Eckermann et al (2006), have argued that ‘ethnic’ has come to mean ‘minority’ and has been used largely to eliminate labels such as ‘race’. Social scientists (see the work of Gould 1998, for example) have become aware of how inaccurate the concept ‘race’ is in terms of defining or categorising anyone, and how destructively it has seeped into people’s perceptions of others and their treatment of those who basically ‘look different’. Consequently, ‘ethnicity’ has become the less emotive categorisation, and in Australia the term ‘ethnics’ has taken over from labels such as ‘migrants’, ‘wogs’ or ‘reffos’.

By using such a label, even a neutral one, however, there is a tendency for people to express the dichotomy of ‘them’ and ‘us’. Our ‘in-group’ are ‘us’ — they, the strangers, are the ‘ethnics’. That leads to some confusion because, basically, everyone is ‘ethnic’. All people belong to specific groups that follow distinctive and diverse cultural, social and linguistic traditions with which they identify on a very personal level; that is, everyone possesses ‘ethnicity’.

Members of ethnic groups also belong to a variety of classes, because no single ethnic group fits neatly into one specific class. Consequently, both class and ethnicity affect people’s life chances — and their health — which is the reason why ethnicity has been specified as yet another ‘filter’ which affects the way people interpret, experience and generate behaviour, as outlined in Figure 9.1.


If different cultures have different values and beliefs, preferred ways of interacting, living and thinking, then they will have different perceptions of ‘health’.

Holistic definitions such as that of the World Health Organization (WHO), or of the National Aboriginal and Islander Health Organisation (NAIHO), emphasise the link between culture and health when they stress that health concerns ‘not just the physical wellbeing of the individual but the social, emotional and cultural wellbeing of the whole community’ (NAIHO 1982: 2). A similar viewpoint in New Zealand focuses on the synergy between people and the wider social, cultural, economic, political and physical environment (Durie 2001).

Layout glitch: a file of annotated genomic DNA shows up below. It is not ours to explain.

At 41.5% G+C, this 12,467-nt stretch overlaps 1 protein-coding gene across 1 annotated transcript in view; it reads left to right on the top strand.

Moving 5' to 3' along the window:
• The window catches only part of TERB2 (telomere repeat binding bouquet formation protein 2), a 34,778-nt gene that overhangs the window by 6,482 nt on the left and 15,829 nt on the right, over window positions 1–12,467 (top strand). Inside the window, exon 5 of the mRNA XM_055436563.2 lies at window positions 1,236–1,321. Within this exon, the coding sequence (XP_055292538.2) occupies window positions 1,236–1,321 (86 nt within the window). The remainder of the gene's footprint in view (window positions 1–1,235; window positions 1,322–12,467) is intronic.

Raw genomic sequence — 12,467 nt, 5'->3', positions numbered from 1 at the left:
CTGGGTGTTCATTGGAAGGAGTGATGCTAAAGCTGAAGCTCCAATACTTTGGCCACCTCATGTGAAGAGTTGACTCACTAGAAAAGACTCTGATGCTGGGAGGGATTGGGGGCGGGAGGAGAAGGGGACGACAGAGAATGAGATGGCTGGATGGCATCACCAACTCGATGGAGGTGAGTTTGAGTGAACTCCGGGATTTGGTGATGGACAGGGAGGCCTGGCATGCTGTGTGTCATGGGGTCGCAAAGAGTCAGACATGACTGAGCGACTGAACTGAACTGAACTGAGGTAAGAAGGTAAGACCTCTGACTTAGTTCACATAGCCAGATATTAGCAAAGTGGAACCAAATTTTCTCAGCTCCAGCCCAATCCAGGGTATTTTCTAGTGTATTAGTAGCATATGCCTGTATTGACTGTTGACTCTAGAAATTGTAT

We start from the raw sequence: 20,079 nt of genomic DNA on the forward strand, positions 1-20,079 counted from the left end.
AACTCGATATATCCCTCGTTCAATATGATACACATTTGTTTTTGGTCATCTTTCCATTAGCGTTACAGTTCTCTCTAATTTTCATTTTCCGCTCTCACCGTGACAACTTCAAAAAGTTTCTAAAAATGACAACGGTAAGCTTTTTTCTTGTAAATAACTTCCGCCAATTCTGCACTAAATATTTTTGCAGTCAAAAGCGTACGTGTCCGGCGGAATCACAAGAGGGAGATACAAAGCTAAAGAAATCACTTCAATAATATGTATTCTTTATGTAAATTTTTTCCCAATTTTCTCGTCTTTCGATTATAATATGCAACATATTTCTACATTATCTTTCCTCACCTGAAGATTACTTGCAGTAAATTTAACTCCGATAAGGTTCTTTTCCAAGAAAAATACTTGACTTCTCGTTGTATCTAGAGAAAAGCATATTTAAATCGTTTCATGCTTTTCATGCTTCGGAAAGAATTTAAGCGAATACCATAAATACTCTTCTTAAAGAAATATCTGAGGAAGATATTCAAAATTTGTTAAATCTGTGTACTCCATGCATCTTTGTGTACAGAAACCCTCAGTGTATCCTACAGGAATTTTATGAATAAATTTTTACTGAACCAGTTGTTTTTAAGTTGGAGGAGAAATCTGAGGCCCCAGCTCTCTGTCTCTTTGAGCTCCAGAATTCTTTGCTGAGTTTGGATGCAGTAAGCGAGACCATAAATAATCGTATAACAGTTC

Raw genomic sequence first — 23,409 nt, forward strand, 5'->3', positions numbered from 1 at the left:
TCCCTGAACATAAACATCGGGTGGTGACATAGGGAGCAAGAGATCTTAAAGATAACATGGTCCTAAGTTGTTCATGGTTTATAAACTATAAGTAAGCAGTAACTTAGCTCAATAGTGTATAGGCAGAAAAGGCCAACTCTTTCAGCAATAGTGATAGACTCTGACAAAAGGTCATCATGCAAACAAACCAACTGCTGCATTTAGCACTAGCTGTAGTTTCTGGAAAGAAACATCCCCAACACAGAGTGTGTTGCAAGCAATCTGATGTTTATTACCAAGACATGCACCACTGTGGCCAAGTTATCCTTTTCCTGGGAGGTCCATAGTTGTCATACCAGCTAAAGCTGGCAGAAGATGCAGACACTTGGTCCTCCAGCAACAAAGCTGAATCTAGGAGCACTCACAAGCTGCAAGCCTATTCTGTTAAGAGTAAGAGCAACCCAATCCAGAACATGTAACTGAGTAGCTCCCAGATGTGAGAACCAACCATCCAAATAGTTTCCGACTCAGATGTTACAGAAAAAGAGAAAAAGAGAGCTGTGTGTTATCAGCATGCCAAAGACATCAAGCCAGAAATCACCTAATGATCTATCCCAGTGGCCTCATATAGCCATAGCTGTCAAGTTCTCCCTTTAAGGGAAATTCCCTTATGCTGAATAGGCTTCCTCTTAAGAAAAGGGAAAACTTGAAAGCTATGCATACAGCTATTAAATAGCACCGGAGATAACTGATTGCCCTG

Lay and professional health behaviours and care practices are generally based on particular values and beliefs about health and the causes of illness and disease. Consequently, how people feel pain, how they interpret wellness ‘… will all depend on a person’s beliefs and value systems which are learned within a particular society and within a number of cultural contexts’ (Kanitsaki 1992: 2).

Despite the fact that health care providers know and accept that health beliefs and practices vary between cultures, and despite the fact that they tend to support a holistic view of health and wellness, the biomedical model of health dominates in Australia and New Zealand and has the most legitimacy, both socially and politically (Macdonald, in Davis & Dew 1999).

Nurses’ understanding of health and illness is influenced by their socialisation into the professional culture of nursing. Their training and the values and behaviours they accept as appropriate to their profession — that is, the professional culture of nursing — provides the blueprint for determining the definition of health and associated values, beliefs and practices. It is undoubtedly dominated by the biomedical ideology. Andrews (2003: 73–4) suggests that nurses often assume that their clients share their professional symbols and knowledge, assumptions and beliefs, and that they can speak and understand the same language. This can obviously lead to enormous misunderstandings.

Consequently, turn to Box 9.2 and reflect on your own attitudes, values, beliefs, practices and traditions acquired through the culture of nursing.

It would be tempting to present health care providers with a whole range of culture-specific health beliefs; for example, many Asian people believe that ill-health is caused by the imbalance between Yin and Yang while some Aboriginal people believe that illness is a form of punishment delivered by an outside agent or the spiritual world. There are a number of texts which will help nurses to learn more about culture-specific beliefs (e.g. D’Avanzo’s 2008 Pocket Guide to Cultural Assessment). It is not the purpose of this chapter to replicate such work. Instead it focuses on developing a better understanding of the forces that shape cross-cultural situations. Working across cultures can be marked by suspicion, fear and self-doubt from both the nurse’s point of view and that of the client. Culture clash and culture conflict may arise.